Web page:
Morgan Stanley IM: Fixed Income Update with Kevin Lynyak

Morgan Stanley IM: Fixed Income Update with Kevin Lynyak
Fixed Income

Kevin Lynyak, Head of Fixed Income Managed Solutions and Lead Fixed Income Portfolio Manager, discusses trends, risks and opportunities in the fixed income markets. Listen now.

02.06.2021 | 08:26 Uhr


Risk Considerations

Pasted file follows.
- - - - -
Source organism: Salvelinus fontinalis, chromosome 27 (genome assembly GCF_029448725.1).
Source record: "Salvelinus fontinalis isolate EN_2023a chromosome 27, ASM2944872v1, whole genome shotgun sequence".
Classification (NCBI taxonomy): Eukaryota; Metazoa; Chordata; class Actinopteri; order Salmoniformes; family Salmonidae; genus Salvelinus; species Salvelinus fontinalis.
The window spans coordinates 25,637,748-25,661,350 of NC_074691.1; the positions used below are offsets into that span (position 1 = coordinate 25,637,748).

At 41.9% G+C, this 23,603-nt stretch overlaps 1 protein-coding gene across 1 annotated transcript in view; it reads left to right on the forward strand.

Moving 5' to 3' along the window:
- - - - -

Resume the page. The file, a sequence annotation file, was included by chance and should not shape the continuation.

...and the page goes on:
There is no assurance that a portfolio will achieve its investment objective. Portfolios are subject to market risk, which is the possibility that the market values of securities owned by the portfolio will decline and that the value of portfolio shares may therefore be less than what you paid for them. Market values can change daily due to economic and other events (e.g. natural disasters, health crises, terrorism, conflicts and social unrest) that affect markets, countries, companies or governments. It is difficult to predict the timing, duration, and potential adverse effects (e.g. portfolio liquidity) of events. Accordingly, you can lose money investing in this portfolio. Please be aware that this portfolio may be subject to certain additional risks. Fixed income securities are subject to the ability of an issuer to make timely principal and interest payments (credit risk), changes in interest rates (interest-rate risk), the creditworthiness of the issuer and general market liquidity (market risk). In a rising interest-rate environment, bond prices may fall and may result in periods of volatility and increased portfolio redemptions. In a declining interest-rate environment, the portfolio may generate less income. Longer-term securities may be more sensitive to interest rate changes. Municipal securities are subject to early redemption risk and sensitive to tax, legislative and political changes. Taxability Risk. Changes in tax laws or adverse determinations by the Internal Revenue Service (“IRS”) may make the income from some municipal obligations taxable. Preferred stocks are securities that evidence ownership in a corporation and pay a fixed or variable stream of dividends. Preferred stocks have a preference over common stocks in the event of the liquidation of an issuer and usually do not carry voting rights. Preferred stocks have many of the characteristics of both equity securities and fixed-income securities. In general, equities securities’ values also fluctuate in response to activities specific to a company. Risks Relating to Continent Convertible Bonds (“CoCos”). CoCos are issued primarily by non-U.S. financial companies and have complex features and unique risk considerations that differentiate them from traditional convertible, preferred or debt securities. Depending upon the terms of the particular issue, upon the occurrence of certain triggering events the securities may be mandatorily converted into common equity of the issuer (at either a predetermined fixed rate or variable rate), or the principal of the securities may be temporarily or permanently written down. As a result, investors may lose all or part of their principal investment. The triggering events will be described in the offering documents for each particular issue. However, they generally include the issuer failing to maintain a minimum capital ratio—a subjective determination by a regulator—that triggers the conversion or the write-down; and/or there may be other circumstances adverse to the issuer. In addition, market value will be affected by many unpredictable factors, including but not limited to: the market value of the issuer’s common equity, the issuer’s creditworthiness and capital ratios, any indication that the securities are trending toward a trigger event, supply and demand for the securities, and events that affect the issuer or the financial markets generally. There may be no active secondary market for the securities, and there is no guarantee that one will develop. Payment of interest or dividends may be at the sole discretion of the issuer, including prior to the occurrence of any trigger event. In most cases, the issuer is under no obligation to accrue or pay skipped payments (i.e., payments may be noncumulative). Thus, the dividend or interest payments may be deferred or cancelled at the issuer’s discretion or upon the occurrence of certain events. The issuer may have the right to substitute or vary the terms of the securities in certain instances. The issuer may have the right, but not the obligation, to redeem all or part of the securities in its sole discretion upon the occurrence of certain events. The risks of investing in emerging market countries are greater than the risks generally associated with investments in foreign developed countries. In addition to the risks associated with common stocks, investments in convertible securities are subject to the risks associated with fixed-income securities, namely credit, price and interest-rate risks. As the portfolio can concentrate on a single country/region, it is more susceptible to such risks affecting the issuers within the concentrated country/region than a portfolio that does not concentrate its investments to such issuers. By investing in investment company securities, the portfolio is subject to the underlying risks of that investment company’s portfolio securities. In addition to the Portfolio’s fees and expenses, the Portfolio generally would bear its share of the investment company’s fees and expenses. Variable Rate Demand Notes are floating rate loans, which are subject to interest rate risk, as the interest paid adjusts periodically, credit risk, and have a put feature that enables holders to put the securities back to the remarketing agent (a dealer bank) at any time for a T+5 settlement date. Bank deposits are insured by the FDIC and offer a fixed rate of return, whereas the return and principal value of investments fluctuate with changes in market conditions. Diversification neither assures a profit nor guarantees against loss in a declining market.